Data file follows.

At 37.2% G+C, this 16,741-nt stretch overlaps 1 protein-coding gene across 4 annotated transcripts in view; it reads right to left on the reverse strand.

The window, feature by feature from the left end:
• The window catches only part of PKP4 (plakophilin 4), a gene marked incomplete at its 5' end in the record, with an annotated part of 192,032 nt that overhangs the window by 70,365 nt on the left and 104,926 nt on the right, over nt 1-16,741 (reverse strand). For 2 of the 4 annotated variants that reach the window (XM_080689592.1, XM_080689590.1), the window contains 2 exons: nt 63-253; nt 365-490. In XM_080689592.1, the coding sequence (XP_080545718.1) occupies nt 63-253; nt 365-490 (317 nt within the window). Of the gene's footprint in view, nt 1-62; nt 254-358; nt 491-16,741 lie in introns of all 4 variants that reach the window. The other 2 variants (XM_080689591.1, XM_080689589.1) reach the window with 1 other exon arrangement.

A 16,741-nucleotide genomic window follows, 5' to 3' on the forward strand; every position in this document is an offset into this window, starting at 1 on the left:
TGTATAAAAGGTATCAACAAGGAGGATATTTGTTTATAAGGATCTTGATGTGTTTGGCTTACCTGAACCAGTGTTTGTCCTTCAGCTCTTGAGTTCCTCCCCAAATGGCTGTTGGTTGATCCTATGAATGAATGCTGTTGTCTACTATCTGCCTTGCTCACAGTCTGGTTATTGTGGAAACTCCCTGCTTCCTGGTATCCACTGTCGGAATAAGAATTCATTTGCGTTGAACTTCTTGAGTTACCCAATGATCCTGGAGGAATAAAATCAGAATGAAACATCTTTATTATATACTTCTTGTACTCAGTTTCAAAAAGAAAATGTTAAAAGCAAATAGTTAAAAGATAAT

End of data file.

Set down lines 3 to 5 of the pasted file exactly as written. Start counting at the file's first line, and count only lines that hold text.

• The window catches only part of PKP4 (plakophilin 4), a gene marked incomplete at its 5' end in the record, with an annotated part of 192,032 nt that overhangs the window by 70,365 nt on the left and 104,926 nt on the right, over nt 1-16,741 (reverse strand). For 2 of the 4 annotated variants that reach the window (XM_080689592.1, XM_080689590.1), the window contains 2 exons: nt 63-253; nt 365-490. In XM_080689592.1, the coding sequence (XP_080545718.1) occupies nt 63-253; nt 365-490 (317 nt within the window). Of the gene's footprint in view, nt 1-62; nt 254-358; nt 491-16,741 lie in introns of all 4 variants that reach the window. The other 2 variants (XM_080689591.1, XM_080689589.1) reach the window with 1 other exon arrangement.

A 16,741-nucleotide genomic window follows, 5' to 3' on the forward strand; every position in this document is an offset into this window, starting at 1 on the left:
TGTATAAAAGGTATCAACAAGGAGGATATTTGTTTATAAGGATCTTGATGTGTTTGGCTTACCTGAACCAGTGTTTGTCCTTCAGCTCTTGAGTTCCTCCCCAAATGGCTGTTGGTTGATCCTATGAATGAATGCTGTTGTCTACTATCTGCCTTGCTCACAGTCTGGTTATTGTGGAAACTCCCTGCTTCCTGGTATCCACTGTCGGAATAAGAATTCATTTGCGTTGAACTTCTTGAGTTACCCAATGATCCTGGAGGAATAAAATCAGAATGAAACATCTTTATTATATACTTCTTGTACTCAGTTTCAAAAAGAAAATGTTAAAAGCAAATAGTTAAAAGATAAT